[extropy-chat] Some ideas... dumped
samantha at objectent.com
Sun Aug 22 18:49:23 UTC 2004
On Aug 15, 2004, at 9:31 PM, Emlyn wrote:
> I'm going to be inconsistent now and say that I think communication is
> strongly necessary in a development team. But it doesn't have to be
> done entirely by the coders themselves, especially if they aren't
> people people. Better to get rid of the idea of team leader and go for
> a communcation facilitator, someone who runs around (b&m or
> virtually), talks to everyone, keeps an idea of how things are going,
> and helps those people who need to talk to actually talk. For the most
> part, when two bits of system written by two seperate people need to
> talk, they don't really need rigorous API definitions imposed from
> above, they just need to communicate, with help if necessary. Two
> smart coders can work that stuff out between them.
Yes, but it is a minimal requirement that someone does work out the API
for the parts to inter-communicate reasonably early. If N bits need
to talk then someone needs to put together a workable bit of
inter-communication infrastructure that the team agrees to use to tie
the bits together. It can't just be thrown together and grudgingly
accepted for each hacker to get own with his/her bit. It is
effectively a joint context within which the rest will be done. Get
it wrong and it won't matter how brilliant the bits are. Many large
systems bite at this level.
Also, not all genius hackers are created equal. Some of them are great
on the "bits". The rarer ones are good software architects/system
designers. Good design esthetics is a rare commodity even among
brilliant hackers. This stuff is even harder to get management to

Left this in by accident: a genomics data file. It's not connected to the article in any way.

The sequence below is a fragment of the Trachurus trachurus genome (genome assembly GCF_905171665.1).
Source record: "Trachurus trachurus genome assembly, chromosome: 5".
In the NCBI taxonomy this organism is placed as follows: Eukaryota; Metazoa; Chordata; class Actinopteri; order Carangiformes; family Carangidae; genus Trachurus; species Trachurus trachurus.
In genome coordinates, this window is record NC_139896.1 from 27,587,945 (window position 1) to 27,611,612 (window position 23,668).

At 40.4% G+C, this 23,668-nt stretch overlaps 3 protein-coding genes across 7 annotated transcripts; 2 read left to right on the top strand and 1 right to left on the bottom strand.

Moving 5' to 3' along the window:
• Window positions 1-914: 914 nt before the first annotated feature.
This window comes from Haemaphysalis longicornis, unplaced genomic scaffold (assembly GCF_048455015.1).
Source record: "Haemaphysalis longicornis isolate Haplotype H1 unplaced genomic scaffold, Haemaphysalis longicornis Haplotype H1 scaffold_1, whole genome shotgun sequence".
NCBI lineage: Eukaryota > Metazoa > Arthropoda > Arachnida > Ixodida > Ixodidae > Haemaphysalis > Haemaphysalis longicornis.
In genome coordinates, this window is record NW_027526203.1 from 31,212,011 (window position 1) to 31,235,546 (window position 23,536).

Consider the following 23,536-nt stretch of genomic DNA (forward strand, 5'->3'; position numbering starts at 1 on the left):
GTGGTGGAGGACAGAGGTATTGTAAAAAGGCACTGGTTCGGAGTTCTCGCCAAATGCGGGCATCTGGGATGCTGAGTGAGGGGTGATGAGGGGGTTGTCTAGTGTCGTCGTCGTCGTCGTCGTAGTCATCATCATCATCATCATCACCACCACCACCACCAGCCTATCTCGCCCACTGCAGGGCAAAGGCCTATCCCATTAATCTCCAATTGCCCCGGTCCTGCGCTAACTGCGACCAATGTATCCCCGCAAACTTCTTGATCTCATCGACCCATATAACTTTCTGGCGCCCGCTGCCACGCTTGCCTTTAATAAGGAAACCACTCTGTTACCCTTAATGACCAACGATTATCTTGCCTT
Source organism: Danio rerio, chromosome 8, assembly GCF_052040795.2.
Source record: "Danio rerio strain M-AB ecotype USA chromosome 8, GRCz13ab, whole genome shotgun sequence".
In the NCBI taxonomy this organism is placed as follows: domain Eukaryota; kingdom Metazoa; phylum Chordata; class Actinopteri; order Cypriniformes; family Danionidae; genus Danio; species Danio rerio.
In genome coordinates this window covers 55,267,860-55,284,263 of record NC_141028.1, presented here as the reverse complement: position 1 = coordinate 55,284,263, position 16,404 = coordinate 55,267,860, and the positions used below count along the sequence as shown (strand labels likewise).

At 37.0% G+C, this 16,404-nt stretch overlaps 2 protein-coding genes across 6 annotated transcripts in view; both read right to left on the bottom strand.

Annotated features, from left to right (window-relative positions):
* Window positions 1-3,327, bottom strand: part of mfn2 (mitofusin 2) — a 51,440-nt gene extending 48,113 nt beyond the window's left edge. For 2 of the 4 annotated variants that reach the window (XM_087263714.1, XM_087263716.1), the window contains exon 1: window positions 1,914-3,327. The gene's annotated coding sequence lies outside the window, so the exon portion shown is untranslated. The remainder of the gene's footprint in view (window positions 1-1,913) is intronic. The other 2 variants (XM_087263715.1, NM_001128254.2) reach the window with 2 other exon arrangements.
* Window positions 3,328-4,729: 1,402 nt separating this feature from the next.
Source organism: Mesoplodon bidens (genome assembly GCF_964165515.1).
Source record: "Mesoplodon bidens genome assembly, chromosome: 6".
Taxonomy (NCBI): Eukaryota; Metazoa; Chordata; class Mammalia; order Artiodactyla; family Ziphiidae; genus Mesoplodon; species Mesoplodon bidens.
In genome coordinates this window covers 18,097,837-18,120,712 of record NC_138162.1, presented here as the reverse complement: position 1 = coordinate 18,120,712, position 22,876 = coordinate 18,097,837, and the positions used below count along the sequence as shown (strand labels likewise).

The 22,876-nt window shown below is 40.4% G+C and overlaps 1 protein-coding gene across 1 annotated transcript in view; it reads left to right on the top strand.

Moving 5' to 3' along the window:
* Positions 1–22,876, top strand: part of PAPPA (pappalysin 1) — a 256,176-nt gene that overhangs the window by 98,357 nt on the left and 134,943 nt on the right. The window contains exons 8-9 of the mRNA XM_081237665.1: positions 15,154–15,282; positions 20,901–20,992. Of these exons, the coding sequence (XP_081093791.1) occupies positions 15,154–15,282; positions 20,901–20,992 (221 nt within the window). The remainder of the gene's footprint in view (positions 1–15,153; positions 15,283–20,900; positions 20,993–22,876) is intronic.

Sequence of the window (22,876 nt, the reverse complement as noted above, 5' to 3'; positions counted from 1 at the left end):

>>> distributed systems
>>> composed almost solely of loosely coupled small
>>> pieces, so that the
>>> overall central control of the api is less
>> You don't directly need central control of the API.
>> You do need a central document source,
> Yes, I agree with this. Top level stuff is most important; which bits
> talk to which other bits and why (how is also good, but less
Language determines thought to a seldom appreciated degree. The how is
language. Get it wrong and the system becomes clumsy and limited.
>> large groups, this can be done semi-autonomously - if
>> (and only if) the involved parties can agree to it.
> I guess I've addressed this above, I agree. It depends on the task
> too; an interface between two components is easier to negotiate ad-hoc
> than an interface used by half of the teams in an organisation.
>> But as you said, this is for a project where the
>> independent coders don't talk to each other very well,
>> thus the need for central control: to facilitate
>> communication and make sure some agreement is reached.
> I never like this, because people are too likely to let the api be set
> in stone and kludge around it rather than changing it when necessary.
> A good principle to keep in mind is the ability to extend your api
> without breaking old stuff, covers a lot of the ground of adapting
> your api.
> My alternative to central control is yet again to have someone who
> primarily facilitates (subtly forces :-)) communication. You can call
> this person team lead, or head chat monkey, it matters not. But the
> role is kind of coach/mentor/facilitator, and requires a really good
> communicator (who is also technically competent if not excellent).
Communication alone is not enough. You have to recognize that some
people are good at system wide architecture and others are not. You
have to have the former create the weave the rest use to connect their
modules and work within. There really does need to be an overall
architect that does the deep thinking about the whole beast not only in
relation to current requirement but in relation to its ease of
maintenance including possible future evolution and entanglement with
other systems. Very few think at this level. Even fewer
organizations both understand and support this level of thinking and
It is not enough to have everyone just talk to each other. Not by a
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